I never argued capitalism was causing inflation.
I'm not even arguing that capitalism is failing. What I am saying is that the current model we're using now is unsustainable, and will cause capitalism to fail. When a few people have money, and everyone else is dirt poor capitalism can't function, that's called feudalism.
the data doesn't support this. people have more money now than 20 or 30 years ago and wages stagnate regardless of what % of national income the bottom 90% get (refer to original post itt).
Consumer spending absolutely does drive the economy. Production only increases when there's a demand for that product (or service). Which I why I argued the tax break falacy. Production is regulated (by a company) to ensure that their products are profitable.
This is a short and simple article.
economic drivers is more of a theoretical discussion and there are different schools of thought on this. it was bad on my part to claim fact when it was just an opinion.
that page on tax cuts to the rich is very interesting. but i seriously doubt a few hundred dollar tax cut to a middle class family is going to have a great effect on quality of life. as for these tax cut studies in themselves, i'm not sure what to make of it. correlation is not causation, but they seem to be implying as much (but i'll read it more carefully since i only scanned it).
Creating a new business is almost impossible right now in many areas, you need to have money first. As the old saying goes "you need to have money to make money". One of the primary reasons for small business failures is insufficient capital.
To use a service example:
this is beyond me i'm afraid.
I never said I wanted everyone to be rich, quite the opposite. However we do have an eroding middle class, and that's due largely to wage stagnation.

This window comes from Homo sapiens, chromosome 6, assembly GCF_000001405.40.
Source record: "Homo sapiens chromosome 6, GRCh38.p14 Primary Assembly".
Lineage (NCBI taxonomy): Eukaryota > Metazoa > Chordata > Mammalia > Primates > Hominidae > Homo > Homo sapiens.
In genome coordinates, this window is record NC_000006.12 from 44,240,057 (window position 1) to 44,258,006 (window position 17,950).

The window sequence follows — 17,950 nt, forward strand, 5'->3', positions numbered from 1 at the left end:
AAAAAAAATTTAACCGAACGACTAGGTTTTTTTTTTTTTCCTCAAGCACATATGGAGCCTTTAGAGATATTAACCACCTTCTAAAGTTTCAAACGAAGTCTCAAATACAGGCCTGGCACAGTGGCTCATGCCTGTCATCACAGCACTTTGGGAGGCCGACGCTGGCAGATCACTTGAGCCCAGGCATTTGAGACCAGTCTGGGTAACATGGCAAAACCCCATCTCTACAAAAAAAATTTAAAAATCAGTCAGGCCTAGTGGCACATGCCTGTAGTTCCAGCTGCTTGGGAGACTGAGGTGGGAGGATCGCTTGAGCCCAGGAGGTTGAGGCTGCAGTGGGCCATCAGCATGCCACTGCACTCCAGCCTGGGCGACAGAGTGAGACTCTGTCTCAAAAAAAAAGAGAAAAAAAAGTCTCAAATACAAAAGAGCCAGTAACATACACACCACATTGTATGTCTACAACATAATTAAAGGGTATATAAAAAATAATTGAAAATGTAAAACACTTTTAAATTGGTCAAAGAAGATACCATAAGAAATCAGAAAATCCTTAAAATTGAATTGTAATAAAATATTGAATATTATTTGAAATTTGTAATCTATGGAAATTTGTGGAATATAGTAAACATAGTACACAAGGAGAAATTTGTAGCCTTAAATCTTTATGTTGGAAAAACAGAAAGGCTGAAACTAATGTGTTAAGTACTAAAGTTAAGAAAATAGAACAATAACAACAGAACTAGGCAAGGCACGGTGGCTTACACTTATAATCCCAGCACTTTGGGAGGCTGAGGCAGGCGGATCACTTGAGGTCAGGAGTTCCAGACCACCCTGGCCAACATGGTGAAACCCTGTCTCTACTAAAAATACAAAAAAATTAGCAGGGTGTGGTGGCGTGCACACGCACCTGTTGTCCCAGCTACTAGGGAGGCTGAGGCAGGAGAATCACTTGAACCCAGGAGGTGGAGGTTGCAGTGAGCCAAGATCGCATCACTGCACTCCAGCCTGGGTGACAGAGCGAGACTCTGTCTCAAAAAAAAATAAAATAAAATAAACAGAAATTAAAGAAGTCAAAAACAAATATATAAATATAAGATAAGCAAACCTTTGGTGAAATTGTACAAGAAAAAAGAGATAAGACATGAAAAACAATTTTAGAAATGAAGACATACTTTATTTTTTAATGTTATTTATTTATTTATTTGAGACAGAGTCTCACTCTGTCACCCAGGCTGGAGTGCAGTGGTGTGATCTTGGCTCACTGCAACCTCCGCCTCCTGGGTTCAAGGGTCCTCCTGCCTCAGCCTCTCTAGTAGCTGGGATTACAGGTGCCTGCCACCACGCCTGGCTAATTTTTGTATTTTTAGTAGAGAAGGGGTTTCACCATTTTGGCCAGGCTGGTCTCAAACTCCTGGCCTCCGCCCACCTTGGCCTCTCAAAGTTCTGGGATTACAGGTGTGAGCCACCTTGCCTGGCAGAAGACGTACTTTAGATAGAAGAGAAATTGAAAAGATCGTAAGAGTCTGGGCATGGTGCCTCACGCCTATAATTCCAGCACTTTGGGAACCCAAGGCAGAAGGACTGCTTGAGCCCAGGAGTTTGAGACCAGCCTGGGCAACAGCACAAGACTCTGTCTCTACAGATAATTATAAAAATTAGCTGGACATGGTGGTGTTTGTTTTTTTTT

Overall quality of life IS going down however. People don't have savings, and are living paycheck to paycheck. To use myself as an example I was part of the working poor for several years. Believe me it's not a very good or healthy life. I also didn't spend myself into that situation, I just couldn't make enough money to get out of it.
Let's suppose for a minute that you don't have any savings (not a stretch for most people), and something breaks on your car. We can even say that the problem is on the cheaper end and the repairs will only cost $1000. Well you need reliable transportation to get to work, so you have a few alternatives.
by all current estimates, the US has a very high standard of living. and we can try to get a better picture of life in America through studies like this (http://en.wikipedia.org/wiki/Standard_of_living_in_the_United_States). i'm looking for more comparisons to the past tho since that's our purpose here i think.
or something like this in comparison to other industrialized countries:
but i don't understand what "inequality adjusted" means and if i agree with such a thing.
as for your hypothetical cost of living exercise, again, it's not really instructive to do this without a comparison if our focus is on whether life in America is worse than before. i would also argue some of the costs in there like needing a phone for work is odd since if someone needed a cell phone for work in the 80's, the costs would be through the roof.